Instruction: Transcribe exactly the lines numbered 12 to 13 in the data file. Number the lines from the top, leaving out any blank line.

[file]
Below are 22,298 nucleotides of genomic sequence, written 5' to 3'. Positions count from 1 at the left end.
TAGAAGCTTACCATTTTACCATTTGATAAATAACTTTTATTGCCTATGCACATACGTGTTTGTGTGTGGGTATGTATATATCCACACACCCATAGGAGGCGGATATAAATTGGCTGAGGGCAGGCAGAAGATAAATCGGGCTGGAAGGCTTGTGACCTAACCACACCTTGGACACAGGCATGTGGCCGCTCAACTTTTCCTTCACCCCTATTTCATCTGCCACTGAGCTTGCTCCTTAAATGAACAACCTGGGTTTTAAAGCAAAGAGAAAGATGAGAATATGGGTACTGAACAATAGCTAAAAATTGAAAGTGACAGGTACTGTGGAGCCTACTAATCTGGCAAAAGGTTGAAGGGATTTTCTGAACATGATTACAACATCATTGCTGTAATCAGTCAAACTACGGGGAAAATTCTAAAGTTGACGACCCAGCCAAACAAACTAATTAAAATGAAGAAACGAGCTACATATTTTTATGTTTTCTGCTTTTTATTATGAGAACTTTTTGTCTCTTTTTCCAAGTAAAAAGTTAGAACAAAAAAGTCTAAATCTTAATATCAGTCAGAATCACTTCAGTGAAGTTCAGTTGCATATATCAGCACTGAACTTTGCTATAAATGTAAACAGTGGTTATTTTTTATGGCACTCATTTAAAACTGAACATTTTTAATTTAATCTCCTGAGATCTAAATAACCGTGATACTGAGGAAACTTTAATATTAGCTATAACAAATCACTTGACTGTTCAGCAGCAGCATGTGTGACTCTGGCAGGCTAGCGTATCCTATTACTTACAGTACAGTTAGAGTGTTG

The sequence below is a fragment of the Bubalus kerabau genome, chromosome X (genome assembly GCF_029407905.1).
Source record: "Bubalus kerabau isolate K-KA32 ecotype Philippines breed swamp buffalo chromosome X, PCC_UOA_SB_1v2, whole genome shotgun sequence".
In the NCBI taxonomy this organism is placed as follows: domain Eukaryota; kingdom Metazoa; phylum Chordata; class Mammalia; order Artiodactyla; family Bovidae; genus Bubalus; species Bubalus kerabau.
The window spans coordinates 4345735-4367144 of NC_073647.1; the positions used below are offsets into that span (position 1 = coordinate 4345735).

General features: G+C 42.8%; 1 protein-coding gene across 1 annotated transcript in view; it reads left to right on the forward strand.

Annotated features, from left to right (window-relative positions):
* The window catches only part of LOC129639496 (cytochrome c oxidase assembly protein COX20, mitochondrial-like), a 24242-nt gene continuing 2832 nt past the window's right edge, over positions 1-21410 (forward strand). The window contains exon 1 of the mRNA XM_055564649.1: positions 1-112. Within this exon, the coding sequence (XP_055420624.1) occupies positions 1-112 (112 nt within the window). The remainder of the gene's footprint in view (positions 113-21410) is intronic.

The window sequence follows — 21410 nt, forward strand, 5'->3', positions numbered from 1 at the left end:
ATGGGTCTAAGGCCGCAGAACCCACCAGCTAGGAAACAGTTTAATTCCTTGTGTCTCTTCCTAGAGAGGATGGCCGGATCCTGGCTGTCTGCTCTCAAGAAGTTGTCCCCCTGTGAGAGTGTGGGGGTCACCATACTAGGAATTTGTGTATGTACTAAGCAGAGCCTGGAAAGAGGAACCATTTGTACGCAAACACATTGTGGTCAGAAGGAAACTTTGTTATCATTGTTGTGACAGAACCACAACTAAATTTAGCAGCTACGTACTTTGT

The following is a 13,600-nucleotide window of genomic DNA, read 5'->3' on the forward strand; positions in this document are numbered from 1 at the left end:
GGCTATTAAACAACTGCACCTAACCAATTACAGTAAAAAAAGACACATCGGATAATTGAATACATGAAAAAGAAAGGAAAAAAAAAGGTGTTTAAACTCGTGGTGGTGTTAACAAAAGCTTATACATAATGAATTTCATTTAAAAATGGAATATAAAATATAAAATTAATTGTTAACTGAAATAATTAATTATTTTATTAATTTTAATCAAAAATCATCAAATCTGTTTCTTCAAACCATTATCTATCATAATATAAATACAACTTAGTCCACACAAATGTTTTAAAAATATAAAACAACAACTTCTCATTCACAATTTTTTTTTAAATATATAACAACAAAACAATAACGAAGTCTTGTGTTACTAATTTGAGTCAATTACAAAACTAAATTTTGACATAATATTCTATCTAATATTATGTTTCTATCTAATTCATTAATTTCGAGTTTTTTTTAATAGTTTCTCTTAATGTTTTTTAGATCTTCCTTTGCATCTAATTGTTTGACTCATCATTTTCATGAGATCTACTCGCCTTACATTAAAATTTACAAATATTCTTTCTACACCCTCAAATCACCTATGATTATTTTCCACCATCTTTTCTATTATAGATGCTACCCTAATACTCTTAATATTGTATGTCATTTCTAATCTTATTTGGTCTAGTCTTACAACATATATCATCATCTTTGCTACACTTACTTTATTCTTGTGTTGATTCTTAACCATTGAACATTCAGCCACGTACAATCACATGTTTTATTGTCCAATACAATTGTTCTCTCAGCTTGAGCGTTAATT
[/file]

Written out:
The following is a 13,600-nucleotide window of genomic DNA, read 5'->3' on the forward strand; positions in this document are numbered from 1 at the left end:
GGCTATTAAACAACTGCACCTAACCAATTACAGTAAAAAAAGACACATCGGATAATTGAATACATGAAAAAGAAAGGAAAAAAAAAGGTGTTTAAACTCGTGGTGGTGTTAACAAAAGCTTATACATAATGAATTTCATTTAAAAATGGAATATAAAATATAAAATTAATTGTTAACTGAAATAATTAATTATTTTATTAATTTTAATCAAAAATCATCAAATCTGTTTCTTCAAACCATTATCTATCATAATATAAATACAACTTAGTCCACACAAATGTTTTAAAAATATAAAACAACAACTTCTCATTCACAATTTTTTTTTAAATATATAACAACAAAACAATAACGAAGTCTTGTGTTACTAATTTGAGTCAATTACAAAACTAAATTTTGACATAATATTCTATCTAATATTATGTTTCTATCTAATTCATTAATTTCGAGTTTTTTTTAATAGTTTCTCTTAATGTTTTTTAGATCTTCCTTTGCATCTAATTGTTTGACTCATCATTTTCATGAGATCTACTCGCCTTACATTAAAATTTACAAATATTCTTTCTACACCCTCAAATCACCTATGATTATTTTCCACCATCTTTTCTATTATAGATGCTACCCTAATACTCTTAATATTGTATGTCATTTCTAATCTTATTTGGTCTAGTCTTACAACATATATCATCATCTTTGCTACACTTACTTTATTCTTGTGTTGATTCTTAACCATTGAACATTCAGCCACGTACAATCACATGTTTTATTGTCCAATACAATTGTTCTCTCAGCTTGAGCGTTAATT